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Lex maniac

Investigating changes in American English vocabulary over the last 40 years

workaholic

(1980’s | therapese? journalese? | “drudge,” “drone”)

Was there an old word for this? See the best I can do above, and it’s not very close. You could say someone was tied to his desk, maybe even “deskbound,” but a noun? It seems to me that we missed an opportunity to talk about “stay-at-work dads” when we started to talk about “stay-at-home moms,” but I don’t think that expression was used much before 1980 anyway.

This word seems to have marshaled itself and marched into the language in the late seventies, although the OED and the 2008 edition of Partridge trace it back to 1968, and I’ll admit I found a few instances in Google Books from before 1975, but not many. It seems to have been the first word to adopt the “-aholic” suffix from “alcoholic”; there have been many others, but few with the same staying power. To my ear, only “shopaholic” and “chocoholic” have anything like the same frequency of use. (Here’s an example of a fellow blogger having some fun with the construction.) There could be a new one coming along any day now, of course — that’s part of the fun of watching language evolve. One linguist gave “-holic” as an example of “a pseudo-affix attached to bases” (Katamba, “English Words,” 2nd ed., Routledge, 2005). According to urbandictionary.com, it is permissible to use “holic” by itself, with listeners depending on context to determine which variety is intended.

The noteworthy thing about “holic,” whether suffix or word, is that it doesn’t mean anything, yet we grasp it immediately. When “workaholic” began to appear in the mainstream press around 1975, it was almost never glossed and only sometimes placed in quotation marks. You were just supposed to know what it meant, and I daresay most people did. James J. Kilpatrick decried the “holic” phenomenon as early as 1985, and Follett’s Modern American Usage is no more complimentary. (Follett blames journalists, not therapists, for the rise of “workaholic” and its cousins.) Those who care about English usage must cringe at least a little at these weird words, formed by breaking another word at an unintelligible point — there is really no excuse, etymological or otherwise, for treating “alcohol-ic” as if it were “alc-oholic.” Fowler’s is more forgiving, calling “aholic” a “useful and productive word element, whose progress in the language is to some extent a reflection of social preoccupations.” Nothing new under the sun.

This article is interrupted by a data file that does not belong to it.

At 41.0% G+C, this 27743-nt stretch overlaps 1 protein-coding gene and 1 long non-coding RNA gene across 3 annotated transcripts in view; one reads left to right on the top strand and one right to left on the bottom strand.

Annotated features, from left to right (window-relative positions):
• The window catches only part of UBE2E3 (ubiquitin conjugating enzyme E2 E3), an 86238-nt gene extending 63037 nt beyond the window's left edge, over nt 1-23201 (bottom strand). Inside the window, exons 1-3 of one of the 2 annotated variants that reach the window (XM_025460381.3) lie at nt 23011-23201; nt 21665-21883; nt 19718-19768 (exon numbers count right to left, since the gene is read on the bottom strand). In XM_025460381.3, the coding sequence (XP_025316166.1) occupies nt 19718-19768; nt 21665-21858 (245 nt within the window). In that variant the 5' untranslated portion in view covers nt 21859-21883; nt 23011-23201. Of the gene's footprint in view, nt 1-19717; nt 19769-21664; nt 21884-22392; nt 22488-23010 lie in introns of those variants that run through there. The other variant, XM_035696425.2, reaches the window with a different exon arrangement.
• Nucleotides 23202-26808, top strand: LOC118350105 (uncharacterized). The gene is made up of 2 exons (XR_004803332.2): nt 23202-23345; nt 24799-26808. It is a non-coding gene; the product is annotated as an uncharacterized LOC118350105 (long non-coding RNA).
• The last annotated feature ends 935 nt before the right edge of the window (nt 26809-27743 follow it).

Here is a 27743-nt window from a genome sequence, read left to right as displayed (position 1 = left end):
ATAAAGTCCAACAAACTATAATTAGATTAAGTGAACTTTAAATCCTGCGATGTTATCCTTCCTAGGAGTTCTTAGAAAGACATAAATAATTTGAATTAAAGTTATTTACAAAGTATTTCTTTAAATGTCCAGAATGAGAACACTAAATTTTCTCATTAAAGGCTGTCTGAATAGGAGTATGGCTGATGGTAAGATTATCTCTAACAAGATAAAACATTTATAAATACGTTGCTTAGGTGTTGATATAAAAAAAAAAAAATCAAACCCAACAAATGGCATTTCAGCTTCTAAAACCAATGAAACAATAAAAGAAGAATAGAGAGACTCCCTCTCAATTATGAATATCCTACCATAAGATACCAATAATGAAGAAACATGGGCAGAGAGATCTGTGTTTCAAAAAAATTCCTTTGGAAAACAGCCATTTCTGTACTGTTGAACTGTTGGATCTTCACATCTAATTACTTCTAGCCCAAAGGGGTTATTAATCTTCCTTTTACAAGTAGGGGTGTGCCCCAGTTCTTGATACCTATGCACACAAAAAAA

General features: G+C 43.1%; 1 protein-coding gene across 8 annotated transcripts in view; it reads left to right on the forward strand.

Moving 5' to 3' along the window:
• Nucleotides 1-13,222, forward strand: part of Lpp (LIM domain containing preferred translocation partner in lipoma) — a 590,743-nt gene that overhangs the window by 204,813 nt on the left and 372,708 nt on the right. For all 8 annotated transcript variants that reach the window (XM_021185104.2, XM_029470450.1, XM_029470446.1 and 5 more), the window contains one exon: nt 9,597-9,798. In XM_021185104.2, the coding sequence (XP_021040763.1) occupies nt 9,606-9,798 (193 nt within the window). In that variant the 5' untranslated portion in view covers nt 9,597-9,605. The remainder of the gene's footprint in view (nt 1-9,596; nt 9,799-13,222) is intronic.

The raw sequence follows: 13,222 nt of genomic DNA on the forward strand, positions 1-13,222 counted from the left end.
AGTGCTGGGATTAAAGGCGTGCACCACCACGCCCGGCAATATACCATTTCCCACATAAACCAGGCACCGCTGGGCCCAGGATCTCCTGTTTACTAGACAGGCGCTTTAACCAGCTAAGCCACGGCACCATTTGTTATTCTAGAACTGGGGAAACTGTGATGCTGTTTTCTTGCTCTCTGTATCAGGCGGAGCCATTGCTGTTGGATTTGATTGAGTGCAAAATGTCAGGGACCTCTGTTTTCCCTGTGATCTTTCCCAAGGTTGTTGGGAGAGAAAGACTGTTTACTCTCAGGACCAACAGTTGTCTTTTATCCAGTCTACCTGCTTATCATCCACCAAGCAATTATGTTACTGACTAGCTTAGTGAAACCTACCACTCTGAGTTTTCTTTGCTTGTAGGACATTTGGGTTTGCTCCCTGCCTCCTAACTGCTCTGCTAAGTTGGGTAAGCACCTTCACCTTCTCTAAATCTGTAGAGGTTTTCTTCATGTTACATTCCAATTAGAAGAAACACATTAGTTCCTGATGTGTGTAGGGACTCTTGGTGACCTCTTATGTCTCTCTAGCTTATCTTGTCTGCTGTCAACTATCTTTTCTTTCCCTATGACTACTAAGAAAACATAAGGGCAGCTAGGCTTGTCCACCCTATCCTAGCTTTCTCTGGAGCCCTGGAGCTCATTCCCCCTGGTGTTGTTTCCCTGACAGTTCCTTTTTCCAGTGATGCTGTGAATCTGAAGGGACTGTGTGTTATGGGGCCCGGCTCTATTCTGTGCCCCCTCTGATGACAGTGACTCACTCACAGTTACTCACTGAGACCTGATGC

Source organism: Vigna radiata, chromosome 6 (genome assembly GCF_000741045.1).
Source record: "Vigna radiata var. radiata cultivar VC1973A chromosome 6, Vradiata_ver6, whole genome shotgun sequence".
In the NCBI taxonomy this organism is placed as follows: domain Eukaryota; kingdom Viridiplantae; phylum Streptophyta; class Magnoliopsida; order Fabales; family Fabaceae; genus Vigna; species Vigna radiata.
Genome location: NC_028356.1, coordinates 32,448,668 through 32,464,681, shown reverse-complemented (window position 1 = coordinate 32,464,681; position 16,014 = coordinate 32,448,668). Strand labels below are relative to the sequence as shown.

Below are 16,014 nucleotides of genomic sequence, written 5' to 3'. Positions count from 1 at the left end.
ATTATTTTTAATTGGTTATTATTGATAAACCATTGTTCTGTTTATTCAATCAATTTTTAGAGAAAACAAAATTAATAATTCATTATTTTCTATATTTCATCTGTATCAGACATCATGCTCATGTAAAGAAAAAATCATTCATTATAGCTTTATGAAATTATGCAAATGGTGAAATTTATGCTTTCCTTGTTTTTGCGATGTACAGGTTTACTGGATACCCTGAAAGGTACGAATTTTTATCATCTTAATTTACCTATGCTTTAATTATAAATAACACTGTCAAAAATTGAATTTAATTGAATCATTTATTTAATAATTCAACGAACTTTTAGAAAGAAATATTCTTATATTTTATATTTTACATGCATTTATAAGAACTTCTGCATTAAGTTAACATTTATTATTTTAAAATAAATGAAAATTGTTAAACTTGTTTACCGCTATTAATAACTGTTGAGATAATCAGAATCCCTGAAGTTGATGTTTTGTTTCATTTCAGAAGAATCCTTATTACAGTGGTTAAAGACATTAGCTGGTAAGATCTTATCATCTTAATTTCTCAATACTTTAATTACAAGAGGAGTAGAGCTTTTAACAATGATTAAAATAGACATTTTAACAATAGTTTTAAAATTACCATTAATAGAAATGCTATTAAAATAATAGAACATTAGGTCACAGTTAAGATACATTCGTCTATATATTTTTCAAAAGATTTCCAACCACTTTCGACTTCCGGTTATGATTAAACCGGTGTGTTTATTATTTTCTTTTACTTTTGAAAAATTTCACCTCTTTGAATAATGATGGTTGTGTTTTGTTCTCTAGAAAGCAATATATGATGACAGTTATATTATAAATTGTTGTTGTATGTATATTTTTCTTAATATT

Ever since its dawning, the word has had two related but distinct meanings: someone who is addicted to work, to the detriment of health, relationships, etc. vs. someone who just works all the time without noticeable ill effects. When they called Jimmy Carter a workaholic in 1976, it usually had a complimentary tinge, but around the same time it was also used to describe neglectful husbands and office nuisances who took on too many tasks and gummed up the works for everyone else. Sometimes a pathology, sometimes a source of pride. Rather like the “type A personality” — the concepts are closely related.

Usage note: “workaholic” is rarely applied to manual laborers. It goes with salesmen, politicians, administrators, office workers generally; I’ve seen it applied to baseball players, who work with their hands but don’t do manual labor. There are workaholics in the fields and coal mines, and one can use the word to refer to them, but it sounds a little funny somehow. That may be because farmers and miners don’t have a choice about whether to work hard or not; no appeal to an emotional disorder is needed to explain their diligence. Would those who consider workaholism a pathology consider it an ungovernable compulsion, analogous to heroin addiction? There is a Workaholics Anonymous. The word can be used fancifully, too, as in this encomium to the noble kidney, organ extraordinary, published on Huffington Post, “The kidney is a workaholic.”

Thanks to the inestimably and estimably lovely Liz from Queens for nominating this word!

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